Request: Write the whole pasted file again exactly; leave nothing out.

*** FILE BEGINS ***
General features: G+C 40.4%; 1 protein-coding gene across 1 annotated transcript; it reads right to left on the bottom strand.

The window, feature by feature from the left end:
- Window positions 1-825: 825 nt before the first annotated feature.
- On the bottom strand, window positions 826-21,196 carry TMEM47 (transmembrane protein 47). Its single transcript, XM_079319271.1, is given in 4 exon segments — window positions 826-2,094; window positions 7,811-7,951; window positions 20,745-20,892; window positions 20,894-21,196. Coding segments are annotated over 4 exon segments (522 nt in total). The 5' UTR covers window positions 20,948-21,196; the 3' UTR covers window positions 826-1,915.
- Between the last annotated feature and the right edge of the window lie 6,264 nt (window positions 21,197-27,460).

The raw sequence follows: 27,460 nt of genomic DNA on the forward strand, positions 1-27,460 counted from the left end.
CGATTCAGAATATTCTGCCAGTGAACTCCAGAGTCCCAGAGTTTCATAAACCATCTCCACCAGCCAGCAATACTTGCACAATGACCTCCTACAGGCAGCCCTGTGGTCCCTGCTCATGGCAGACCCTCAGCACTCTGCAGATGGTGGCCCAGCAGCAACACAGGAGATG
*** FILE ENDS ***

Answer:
General features: G+C 40.4%; 1 protein-coding gene across 1 annotated transcript; it reads right to left on the bottom strand.

The window, feature by feature from the left end:
- Window positions 1-825: 825 nt before the first annotated feature.
- On the bottom strand, window positions 826-21,196 carry TMEM47 (transmembrane protein 47). Its single transcript, XM_079319271.1, is given in 4 exon segments — window positions 826-2,094; window positions 7,811-7,951; window positions 20,745-20,892; window positions 20,894-21,196. Coding segments are annotated over 4 exon segments (522 nt in total). The 5' UTR covers window positions 20,948-21,196; the 3' UTR covers window positions 826-1,915.
- Between the last annotated feature and the right edge of the window lie 6,264 nt (window positions 21,197-27,460).

The raw sequence follows: 27,460 nt of genomic DNA on the forward strand, positions 1-27,460 counted from the left end.
CGATTCAGAATATTCTGCCAGTGAACTCCAGAGTCCCAGAGTTTCATAAACCATCTCCACCAGCCAGCAATACTTGCACAATGACCTCCTACAGGCAGCCCTGTGGTCCCTGCTCATGGCAGACCCTCAGCACTCTGCAGATGGTGGCCCAGCAGCAACACAGGAGATG